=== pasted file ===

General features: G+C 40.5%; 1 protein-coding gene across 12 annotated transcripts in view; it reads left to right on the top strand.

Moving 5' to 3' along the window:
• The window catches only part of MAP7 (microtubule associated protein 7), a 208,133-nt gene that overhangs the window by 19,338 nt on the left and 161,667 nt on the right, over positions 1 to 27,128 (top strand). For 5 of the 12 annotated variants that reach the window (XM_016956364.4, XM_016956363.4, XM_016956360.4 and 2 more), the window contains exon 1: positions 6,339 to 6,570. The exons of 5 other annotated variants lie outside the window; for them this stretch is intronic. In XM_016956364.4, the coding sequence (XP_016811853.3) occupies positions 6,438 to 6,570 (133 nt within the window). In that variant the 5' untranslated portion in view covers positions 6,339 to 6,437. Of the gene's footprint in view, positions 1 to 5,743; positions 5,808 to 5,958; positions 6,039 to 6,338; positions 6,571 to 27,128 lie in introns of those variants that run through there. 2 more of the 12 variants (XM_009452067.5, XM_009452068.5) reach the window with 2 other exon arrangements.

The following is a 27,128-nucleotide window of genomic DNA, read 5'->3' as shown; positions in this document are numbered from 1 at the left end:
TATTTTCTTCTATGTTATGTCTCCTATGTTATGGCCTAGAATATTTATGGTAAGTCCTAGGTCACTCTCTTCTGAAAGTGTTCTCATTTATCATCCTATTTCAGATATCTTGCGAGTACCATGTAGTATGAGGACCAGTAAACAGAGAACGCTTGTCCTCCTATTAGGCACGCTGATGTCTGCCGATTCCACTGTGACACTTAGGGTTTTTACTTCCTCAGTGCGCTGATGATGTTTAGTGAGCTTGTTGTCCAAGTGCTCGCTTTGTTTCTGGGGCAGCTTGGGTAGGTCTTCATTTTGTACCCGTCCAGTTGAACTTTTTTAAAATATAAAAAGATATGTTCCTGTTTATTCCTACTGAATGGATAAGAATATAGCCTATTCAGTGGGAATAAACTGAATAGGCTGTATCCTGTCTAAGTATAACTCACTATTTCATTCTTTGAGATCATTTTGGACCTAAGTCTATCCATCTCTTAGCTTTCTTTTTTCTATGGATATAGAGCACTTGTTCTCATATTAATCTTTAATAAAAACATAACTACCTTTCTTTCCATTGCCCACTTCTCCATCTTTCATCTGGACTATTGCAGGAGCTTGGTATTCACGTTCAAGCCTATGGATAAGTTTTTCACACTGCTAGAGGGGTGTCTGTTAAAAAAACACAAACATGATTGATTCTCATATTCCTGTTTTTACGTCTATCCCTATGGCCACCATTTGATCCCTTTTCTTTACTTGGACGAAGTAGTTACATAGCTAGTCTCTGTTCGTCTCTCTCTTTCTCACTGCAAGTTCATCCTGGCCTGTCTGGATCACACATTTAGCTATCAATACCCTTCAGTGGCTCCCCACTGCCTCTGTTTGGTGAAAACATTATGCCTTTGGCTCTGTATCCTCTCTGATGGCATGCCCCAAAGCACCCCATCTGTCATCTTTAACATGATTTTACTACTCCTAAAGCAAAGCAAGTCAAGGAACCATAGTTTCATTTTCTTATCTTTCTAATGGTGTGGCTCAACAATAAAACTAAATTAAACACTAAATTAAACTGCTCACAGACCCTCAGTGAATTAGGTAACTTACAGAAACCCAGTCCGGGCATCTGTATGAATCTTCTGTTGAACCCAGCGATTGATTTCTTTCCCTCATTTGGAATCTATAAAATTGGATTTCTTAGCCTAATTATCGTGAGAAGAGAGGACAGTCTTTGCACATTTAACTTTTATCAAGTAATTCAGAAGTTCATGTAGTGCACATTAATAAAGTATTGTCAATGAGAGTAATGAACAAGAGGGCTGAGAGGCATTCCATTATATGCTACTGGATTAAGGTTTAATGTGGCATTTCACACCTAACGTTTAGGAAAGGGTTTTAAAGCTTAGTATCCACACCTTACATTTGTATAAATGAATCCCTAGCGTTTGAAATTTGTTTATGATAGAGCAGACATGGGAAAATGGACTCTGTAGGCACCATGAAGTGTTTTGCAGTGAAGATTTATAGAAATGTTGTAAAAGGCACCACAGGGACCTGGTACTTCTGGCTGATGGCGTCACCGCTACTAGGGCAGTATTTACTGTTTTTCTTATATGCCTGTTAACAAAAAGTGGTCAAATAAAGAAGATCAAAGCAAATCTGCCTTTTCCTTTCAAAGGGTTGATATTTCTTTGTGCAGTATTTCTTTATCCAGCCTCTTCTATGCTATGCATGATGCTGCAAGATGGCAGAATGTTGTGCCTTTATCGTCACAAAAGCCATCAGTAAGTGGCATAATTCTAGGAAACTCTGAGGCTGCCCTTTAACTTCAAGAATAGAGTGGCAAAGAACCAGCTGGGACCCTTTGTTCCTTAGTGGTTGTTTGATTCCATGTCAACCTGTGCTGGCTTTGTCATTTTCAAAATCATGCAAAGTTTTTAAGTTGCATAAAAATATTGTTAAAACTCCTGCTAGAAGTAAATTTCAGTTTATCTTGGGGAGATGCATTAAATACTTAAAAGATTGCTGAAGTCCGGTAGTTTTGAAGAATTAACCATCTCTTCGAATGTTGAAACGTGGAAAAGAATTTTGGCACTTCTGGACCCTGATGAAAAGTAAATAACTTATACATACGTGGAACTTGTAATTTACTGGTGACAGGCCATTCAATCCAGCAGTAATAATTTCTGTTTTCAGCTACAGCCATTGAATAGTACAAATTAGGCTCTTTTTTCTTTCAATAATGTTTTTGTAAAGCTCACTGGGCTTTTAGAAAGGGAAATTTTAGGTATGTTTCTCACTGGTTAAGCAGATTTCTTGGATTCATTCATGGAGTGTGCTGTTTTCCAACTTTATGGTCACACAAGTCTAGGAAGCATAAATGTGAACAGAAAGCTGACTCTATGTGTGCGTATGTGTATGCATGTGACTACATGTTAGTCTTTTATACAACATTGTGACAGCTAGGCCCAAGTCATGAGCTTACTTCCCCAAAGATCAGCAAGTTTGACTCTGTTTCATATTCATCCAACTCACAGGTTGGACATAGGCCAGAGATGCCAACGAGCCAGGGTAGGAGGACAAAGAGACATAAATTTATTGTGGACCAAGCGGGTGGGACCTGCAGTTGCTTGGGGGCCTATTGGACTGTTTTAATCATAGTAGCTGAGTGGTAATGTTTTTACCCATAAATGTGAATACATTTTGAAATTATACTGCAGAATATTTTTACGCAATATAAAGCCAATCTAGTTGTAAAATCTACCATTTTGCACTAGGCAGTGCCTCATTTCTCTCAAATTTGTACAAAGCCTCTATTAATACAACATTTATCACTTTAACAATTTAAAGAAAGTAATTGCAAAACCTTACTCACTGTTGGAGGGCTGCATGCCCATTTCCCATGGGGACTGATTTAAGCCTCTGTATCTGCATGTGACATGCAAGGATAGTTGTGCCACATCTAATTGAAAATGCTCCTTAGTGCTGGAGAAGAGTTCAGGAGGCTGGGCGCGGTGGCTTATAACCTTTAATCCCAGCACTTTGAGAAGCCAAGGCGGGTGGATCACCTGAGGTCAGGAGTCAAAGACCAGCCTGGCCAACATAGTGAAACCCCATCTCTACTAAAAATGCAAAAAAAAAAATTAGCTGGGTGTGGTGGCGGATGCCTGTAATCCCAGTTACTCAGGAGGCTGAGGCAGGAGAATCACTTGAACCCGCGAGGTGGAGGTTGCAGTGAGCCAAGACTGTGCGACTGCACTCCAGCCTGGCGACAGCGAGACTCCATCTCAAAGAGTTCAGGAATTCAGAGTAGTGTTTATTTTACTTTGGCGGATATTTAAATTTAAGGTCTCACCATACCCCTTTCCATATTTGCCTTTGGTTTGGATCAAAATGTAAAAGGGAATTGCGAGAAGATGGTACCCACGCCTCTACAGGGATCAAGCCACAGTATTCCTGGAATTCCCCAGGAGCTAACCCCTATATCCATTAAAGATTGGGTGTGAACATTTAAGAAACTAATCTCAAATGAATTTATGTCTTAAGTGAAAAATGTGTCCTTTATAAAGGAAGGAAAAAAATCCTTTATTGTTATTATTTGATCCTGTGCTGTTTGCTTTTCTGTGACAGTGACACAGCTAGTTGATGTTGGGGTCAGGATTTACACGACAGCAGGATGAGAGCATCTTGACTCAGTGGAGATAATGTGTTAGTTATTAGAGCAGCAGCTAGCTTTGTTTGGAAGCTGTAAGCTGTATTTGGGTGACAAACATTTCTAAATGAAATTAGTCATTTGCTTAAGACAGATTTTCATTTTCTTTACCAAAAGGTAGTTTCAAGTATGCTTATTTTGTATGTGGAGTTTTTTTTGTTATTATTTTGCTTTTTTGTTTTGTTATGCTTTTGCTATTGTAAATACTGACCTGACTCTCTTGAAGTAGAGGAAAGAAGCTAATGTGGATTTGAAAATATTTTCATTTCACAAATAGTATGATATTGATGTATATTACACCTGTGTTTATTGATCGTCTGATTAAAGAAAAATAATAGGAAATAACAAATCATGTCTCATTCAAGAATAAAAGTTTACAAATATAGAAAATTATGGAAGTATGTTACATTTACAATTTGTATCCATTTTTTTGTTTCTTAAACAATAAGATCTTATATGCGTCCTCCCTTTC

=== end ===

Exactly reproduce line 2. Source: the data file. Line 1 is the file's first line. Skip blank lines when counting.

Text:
Moving 5' to 3' along the window: